Omega-3 fatty acid effectively lowers high triglycerides
Omega-3 fatty acid medication reduces triglyceride levels by 20-30 per cent among the majority of people who require treatment for high triglyceride levels.
Washington DC: Omega-3 fatty acid medication reduces triglyceride levels by 20-30 per cent among the majority of people who require treatment for high triglyceride levels, suggests a study.
The study was published in the journal 'Circulation.'
"From our review of the evidence from 17 randomised, controlled clinical trials on high triglyceride levels, we concluded that treatment with 4 grams daily of any of the available prescription choices is effective and can be used safely in conjunction with statin medicines that lower cholesterol," said Ann Skulas-Ray, an author of the study.
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There are two prescription omega-3 fatty acid medications available. One combines two types of fatty acids, EPA (eicosapentaenoic acid) and DHA (docosahexaenoic acid). The other medication provides EPA only. Since there have been no head-to-head comparisons of the two different formulations at prescription dosing, the advisory does not recommend one over the other.
Triglycerides are fats that circulate in the blood. Some studies have shown that elevated levels of triglycerides (above 200 mg/dL) can lead to atherosclerosis (narrowing of the arteries), which increases the risk of heart attack and stroke. In addition to cardiovascular risk, very high levels of triglycerides (above 500 mg/dL) can also cause pancreatitis, an inflammation of the pancreas.
Skulas-Ray pointed out that people with high triglyceride levels should not try to treat the condition themselves with non-prescription, omega-3 fatty acid fish oil supplements.
"Dietary supplements containing omega-3 fatty acids are not regulated by the FDA. They should not be used in place of prescription medication for the long-term management of high triglycerides," said Skulas-Ray.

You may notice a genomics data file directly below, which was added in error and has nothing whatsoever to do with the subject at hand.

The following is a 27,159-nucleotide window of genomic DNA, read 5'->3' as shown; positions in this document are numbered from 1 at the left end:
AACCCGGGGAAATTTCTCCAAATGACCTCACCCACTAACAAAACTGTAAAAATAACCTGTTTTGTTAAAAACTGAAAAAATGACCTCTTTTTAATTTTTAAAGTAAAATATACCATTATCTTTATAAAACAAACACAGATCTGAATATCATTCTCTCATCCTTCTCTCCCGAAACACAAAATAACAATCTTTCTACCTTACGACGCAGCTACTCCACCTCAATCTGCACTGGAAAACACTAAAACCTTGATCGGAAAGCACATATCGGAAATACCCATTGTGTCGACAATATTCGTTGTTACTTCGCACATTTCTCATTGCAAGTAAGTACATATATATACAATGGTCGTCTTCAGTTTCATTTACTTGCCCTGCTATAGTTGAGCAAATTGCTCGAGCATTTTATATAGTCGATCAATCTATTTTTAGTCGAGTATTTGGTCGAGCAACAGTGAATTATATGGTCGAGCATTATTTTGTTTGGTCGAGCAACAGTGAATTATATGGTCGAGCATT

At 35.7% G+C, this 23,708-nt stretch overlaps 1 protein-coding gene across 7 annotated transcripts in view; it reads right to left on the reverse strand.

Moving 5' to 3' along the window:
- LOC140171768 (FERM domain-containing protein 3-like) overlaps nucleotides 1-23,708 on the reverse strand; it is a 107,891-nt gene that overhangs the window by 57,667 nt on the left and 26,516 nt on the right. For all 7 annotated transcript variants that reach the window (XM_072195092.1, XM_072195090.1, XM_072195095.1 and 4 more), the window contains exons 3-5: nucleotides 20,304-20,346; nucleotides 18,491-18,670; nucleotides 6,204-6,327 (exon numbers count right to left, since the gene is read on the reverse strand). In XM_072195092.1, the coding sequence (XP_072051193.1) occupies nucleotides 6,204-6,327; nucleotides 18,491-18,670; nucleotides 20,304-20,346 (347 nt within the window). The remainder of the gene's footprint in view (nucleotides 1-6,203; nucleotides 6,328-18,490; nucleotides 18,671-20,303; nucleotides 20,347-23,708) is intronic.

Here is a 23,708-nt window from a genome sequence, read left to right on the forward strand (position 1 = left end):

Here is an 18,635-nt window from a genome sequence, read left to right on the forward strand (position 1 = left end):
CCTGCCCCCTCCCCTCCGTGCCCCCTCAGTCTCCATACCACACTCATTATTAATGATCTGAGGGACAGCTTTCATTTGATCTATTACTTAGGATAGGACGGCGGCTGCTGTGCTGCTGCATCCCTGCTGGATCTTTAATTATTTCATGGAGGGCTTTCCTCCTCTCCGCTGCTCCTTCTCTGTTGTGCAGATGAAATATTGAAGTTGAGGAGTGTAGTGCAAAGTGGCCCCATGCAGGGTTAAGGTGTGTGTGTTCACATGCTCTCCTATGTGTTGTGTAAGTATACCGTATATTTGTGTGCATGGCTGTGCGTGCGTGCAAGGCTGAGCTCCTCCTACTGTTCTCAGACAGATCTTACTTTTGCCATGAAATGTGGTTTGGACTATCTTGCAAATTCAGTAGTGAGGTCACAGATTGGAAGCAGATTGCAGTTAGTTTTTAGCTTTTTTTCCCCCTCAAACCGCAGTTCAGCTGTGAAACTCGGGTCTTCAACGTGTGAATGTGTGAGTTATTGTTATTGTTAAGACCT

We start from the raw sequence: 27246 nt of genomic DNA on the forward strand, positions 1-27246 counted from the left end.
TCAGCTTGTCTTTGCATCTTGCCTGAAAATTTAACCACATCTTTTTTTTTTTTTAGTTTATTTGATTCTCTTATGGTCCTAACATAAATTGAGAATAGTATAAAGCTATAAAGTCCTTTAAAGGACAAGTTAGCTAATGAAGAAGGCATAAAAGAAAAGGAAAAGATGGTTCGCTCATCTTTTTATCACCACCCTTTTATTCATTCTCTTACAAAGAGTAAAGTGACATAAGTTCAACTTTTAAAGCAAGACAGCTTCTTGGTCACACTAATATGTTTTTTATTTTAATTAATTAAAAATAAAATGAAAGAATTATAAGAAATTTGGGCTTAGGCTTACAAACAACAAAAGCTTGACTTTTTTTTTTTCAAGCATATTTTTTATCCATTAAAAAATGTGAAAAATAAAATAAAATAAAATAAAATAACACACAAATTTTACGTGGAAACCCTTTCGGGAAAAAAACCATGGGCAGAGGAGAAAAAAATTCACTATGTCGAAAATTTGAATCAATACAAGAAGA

The effective dose for prescription omega-3 fatty acids is four grams per day taken with food. Currently, the FDA has approved prescription omega-3 fatty acid medications only for treating very high triglyceride levels above 500 mg/dL.
Fish is a good source of omega-3 fatty acids, and the American Heart Association recommends eating fatty fish - such as salmon, mackerel, herring and albacore tuna - at least two times per week.
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In the analysis of the current scientific data, the advisory panel found that most people with high triglycerides (200 to 499 mg/dL), prescription doses of omega-3 fatty acids using drugs with either EPA+DHA or EPA alone can reduce triglyceride by 20 to 30 per cent.
Contrary to common perception, the formula that contains both EPA and DHA does not increase the "bad" form of cholesterol (LDL-C) among most people with high triglyceride levels (200-499 mg/dL). However, when the drug is given to people with very high triglyceride levels at 500 mg/dL or greater, LDL-C may increase.
The panel's review found that prescription omega-3 drugs are effective in reducing triglyceride levels regardless of whether people are on statin therapy.
In a recent large, randomized placebo-controlled study called REDUCE-IT, researchers found that the EPA-only medication combined with statin medication resulted in a 25 per cent reduction in major cardiovascular events (heart attack, stroke and cardiovascular death) among people with high triglycerides.